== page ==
Modification in the diet is a complex process that requires stepwise decision making. Abrupt changes in the traditional recipes can disrupt taste profiles of food, contributing to failure to adhere. In the Pakistani culture, food is replete with flavors and spices, and, importantly, sharing food is essential in socializing and maintaining relationships. It has a key role in linking family values, cultural beliefs, and individual behaviors, which makes it difficult for people to change their dietary patterns. An important aspect of their cultural beliefs includes consumption of the same food by all family members; hence, modification may be a deterrent for some people.35
Given the Pakistani context, health care workers are required to strive to advance patients’ critical thinking and to develop an understanding of the suggested behaviors, thereby improving their self-care performance. Diet in this study is primarily driven by patients’ age, education status, and employment. The Pakistani population require specific instructions from their health care providers, which are affordable, understandable, simple, and manageable for a primarily older and under-educated target group.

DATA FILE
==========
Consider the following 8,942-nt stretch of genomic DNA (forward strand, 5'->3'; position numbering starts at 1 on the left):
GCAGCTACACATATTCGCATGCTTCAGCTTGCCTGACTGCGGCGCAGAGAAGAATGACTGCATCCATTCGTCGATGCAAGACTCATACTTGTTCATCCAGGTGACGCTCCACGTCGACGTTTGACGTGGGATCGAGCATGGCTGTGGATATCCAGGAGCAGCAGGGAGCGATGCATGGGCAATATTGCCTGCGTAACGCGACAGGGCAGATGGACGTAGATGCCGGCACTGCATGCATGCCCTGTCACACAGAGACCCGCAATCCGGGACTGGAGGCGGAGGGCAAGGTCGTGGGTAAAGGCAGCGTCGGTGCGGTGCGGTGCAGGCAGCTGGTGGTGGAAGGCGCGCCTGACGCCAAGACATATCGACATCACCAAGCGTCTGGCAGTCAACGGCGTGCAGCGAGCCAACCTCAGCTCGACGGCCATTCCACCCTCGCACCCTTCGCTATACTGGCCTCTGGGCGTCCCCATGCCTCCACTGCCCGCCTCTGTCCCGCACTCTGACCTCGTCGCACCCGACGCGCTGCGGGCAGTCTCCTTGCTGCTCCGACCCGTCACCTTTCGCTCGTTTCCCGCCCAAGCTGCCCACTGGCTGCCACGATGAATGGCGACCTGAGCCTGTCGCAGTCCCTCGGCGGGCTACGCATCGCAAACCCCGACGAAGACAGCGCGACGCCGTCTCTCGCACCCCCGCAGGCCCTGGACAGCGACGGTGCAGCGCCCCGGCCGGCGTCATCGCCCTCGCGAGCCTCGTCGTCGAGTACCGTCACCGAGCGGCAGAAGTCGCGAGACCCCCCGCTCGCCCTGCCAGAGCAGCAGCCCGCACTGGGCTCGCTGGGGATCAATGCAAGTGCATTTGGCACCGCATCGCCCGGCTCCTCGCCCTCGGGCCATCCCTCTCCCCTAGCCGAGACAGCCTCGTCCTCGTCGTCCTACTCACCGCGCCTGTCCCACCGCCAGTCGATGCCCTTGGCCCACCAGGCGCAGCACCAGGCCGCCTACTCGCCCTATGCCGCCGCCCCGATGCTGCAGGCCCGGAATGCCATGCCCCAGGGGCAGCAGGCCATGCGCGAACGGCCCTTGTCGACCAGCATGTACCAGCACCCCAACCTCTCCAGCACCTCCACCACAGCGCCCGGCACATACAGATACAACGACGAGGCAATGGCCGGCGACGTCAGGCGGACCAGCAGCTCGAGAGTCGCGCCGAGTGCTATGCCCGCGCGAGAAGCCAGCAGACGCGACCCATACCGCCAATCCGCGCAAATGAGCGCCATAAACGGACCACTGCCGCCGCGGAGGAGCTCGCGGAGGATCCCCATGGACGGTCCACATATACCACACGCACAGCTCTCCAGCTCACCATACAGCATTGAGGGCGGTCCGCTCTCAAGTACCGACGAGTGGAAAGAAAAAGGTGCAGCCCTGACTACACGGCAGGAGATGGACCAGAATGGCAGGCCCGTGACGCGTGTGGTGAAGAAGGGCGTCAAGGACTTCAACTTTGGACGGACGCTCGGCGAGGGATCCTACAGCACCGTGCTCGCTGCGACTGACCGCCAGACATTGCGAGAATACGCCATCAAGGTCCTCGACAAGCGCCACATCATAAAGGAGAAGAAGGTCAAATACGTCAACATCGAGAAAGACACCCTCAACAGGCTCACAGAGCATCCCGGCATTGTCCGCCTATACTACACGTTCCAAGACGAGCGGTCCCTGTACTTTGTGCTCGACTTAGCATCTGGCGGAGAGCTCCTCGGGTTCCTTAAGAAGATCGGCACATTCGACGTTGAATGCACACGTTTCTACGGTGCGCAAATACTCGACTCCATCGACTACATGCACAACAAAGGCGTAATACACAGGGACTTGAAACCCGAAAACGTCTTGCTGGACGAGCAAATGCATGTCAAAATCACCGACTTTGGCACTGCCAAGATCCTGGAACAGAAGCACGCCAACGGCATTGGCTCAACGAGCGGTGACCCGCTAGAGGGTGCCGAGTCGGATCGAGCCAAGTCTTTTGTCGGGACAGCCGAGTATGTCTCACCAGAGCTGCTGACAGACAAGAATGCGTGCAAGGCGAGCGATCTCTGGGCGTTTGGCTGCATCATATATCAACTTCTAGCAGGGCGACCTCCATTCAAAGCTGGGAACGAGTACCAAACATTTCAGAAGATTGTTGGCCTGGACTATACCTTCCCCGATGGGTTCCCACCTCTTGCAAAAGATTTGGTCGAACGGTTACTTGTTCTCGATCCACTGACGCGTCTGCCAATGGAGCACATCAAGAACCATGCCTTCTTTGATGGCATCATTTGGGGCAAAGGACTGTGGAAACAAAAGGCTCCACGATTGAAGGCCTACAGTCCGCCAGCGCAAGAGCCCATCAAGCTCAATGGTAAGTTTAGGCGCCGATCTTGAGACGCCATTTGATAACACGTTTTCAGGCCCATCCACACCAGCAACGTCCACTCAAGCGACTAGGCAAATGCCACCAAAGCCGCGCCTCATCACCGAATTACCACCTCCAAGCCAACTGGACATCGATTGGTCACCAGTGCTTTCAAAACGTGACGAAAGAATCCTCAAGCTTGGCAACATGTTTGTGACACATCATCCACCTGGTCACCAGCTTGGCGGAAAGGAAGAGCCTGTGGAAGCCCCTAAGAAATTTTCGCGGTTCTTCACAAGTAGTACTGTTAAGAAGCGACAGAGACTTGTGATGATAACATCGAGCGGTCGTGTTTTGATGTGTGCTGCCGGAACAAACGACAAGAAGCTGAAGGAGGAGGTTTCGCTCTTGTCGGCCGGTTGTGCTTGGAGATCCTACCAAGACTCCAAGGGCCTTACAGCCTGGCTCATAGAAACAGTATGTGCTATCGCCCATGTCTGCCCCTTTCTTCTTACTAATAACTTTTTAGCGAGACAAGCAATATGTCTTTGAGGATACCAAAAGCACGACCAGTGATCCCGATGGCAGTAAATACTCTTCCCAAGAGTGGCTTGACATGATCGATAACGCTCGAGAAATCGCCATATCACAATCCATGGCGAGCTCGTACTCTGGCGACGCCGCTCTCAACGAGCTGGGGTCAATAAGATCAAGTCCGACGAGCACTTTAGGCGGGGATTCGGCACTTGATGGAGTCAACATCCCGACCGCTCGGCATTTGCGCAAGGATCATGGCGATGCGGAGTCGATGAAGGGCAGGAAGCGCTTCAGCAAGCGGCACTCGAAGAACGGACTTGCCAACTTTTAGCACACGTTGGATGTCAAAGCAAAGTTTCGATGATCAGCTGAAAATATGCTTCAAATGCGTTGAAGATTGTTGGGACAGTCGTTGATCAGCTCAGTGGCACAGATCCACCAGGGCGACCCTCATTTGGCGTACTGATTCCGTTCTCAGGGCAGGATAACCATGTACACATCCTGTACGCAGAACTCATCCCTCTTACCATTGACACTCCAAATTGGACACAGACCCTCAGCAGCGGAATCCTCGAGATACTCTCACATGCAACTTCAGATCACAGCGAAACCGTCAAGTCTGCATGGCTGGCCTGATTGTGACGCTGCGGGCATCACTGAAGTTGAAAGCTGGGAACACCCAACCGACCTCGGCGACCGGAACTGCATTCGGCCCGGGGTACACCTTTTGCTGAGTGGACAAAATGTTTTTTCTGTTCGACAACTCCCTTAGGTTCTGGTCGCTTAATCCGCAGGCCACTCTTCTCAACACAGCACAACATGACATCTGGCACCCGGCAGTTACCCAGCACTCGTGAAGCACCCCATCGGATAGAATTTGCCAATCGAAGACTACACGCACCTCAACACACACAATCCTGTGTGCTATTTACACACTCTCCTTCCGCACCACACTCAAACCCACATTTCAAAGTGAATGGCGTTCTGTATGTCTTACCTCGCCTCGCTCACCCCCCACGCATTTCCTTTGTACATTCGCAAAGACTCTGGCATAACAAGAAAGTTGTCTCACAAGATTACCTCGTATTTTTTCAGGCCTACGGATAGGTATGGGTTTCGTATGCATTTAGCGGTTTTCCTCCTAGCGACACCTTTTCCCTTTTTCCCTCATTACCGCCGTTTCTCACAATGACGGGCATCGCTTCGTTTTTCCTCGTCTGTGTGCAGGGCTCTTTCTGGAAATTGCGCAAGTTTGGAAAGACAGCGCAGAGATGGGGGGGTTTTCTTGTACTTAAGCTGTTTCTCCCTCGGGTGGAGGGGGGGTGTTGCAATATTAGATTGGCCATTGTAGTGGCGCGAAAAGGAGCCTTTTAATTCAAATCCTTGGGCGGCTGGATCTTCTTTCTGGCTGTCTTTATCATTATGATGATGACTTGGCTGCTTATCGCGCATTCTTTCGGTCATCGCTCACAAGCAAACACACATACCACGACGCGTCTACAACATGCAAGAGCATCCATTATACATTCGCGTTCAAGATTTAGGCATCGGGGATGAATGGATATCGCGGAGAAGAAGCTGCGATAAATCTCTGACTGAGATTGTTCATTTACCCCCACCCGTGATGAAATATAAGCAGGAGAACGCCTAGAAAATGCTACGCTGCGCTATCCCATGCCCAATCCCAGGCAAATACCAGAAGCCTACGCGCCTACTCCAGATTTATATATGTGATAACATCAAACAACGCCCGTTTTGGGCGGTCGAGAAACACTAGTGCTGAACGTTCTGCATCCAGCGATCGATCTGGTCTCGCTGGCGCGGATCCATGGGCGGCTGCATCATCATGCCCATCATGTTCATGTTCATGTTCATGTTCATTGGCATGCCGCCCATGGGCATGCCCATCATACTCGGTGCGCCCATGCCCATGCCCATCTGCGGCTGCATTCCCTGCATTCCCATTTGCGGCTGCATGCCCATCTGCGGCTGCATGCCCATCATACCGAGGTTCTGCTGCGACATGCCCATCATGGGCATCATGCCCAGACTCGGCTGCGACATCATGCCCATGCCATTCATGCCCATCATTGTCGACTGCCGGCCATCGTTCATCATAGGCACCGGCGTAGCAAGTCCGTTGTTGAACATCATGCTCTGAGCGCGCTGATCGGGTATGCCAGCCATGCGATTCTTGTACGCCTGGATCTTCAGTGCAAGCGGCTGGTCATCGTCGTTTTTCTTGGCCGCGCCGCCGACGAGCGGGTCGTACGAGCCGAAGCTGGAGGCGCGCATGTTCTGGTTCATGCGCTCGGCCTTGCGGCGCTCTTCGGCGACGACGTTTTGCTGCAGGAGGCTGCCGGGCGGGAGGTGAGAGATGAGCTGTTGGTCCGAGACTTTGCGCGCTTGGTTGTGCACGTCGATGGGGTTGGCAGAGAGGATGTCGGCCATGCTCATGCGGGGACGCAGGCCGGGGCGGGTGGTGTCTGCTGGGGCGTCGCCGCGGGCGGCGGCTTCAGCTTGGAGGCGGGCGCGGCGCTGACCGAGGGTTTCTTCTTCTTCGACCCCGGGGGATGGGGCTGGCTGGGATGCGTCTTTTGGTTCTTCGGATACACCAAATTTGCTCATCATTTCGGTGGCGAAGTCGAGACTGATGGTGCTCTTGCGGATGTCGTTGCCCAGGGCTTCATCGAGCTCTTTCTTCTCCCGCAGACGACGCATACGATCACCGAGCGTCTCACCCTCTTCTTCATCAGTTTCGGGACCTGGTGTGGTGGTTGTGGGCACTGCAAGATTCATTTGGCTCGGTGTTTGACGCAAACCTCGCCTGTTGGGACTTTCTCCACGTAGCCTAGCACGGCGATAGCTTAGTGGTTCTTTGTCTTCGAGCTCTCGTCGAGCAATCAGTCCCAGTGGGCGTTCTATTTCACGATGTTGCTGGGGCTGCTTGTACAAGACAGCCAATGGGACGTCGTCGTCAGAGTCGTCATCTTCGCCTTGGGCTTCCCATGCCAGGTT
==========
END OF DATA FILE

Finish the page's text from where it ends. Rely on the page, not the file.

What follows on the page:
Physical activity is another important indicator of self-care behavior that had low compliance in the current study. Physical activity is linked to control of high blood pressure, as it also leads to weight management, emotional control, and overall good health. This study revealed that an increase in age, male gender, married, and residing in a nuclear family setting were strong predictors of adherence to physical activity. In Pakistan, there is a lack of motivation in patients for formal physical activities due to poor accessibility to gyms, parks, and walking tracks. Regular exercise is not a part of the Pakistani way of life due to laziness, ignorance, lack of time, facilities, or presence of any other chronic diseases, such as arthritis or vertigo.27